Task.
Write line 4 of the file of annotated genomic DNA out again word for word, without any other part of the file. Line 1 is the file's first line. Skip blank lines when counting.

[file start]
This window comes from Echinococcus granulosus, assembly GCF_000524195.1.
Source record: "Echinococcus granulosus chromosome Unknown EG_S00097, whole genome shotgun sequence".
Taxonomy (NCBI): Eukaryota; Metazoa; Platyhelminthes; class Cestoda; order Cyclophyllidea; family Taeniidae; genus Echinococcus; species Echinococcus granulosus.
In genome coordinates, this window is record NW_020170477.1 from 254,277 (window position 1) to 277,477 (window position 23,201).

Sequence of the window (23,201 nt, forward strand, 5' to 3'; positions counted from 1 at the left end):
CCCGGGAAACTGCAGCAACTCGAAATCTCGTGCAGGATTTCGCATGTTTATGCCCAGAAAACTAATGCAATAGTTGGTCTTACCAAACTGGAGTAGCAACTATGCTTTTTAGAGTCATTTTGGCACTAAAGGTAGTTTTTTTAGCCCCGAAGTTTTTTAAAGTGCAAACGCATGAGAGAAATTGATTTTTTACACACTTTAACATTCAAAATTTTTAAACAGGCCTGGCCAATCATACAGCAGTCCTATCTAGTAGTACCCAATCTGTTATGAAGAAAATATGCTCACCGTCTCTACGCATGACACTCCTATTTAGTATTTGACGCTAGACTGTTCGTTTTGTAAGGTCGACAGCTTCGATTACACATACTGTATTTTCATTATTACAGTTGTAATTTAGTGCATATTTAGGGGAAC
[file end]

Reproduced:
In genome coordinates, this window is record NW_020170477.1 from 254,277 (window position 1) to 277,477 (window position 23,201).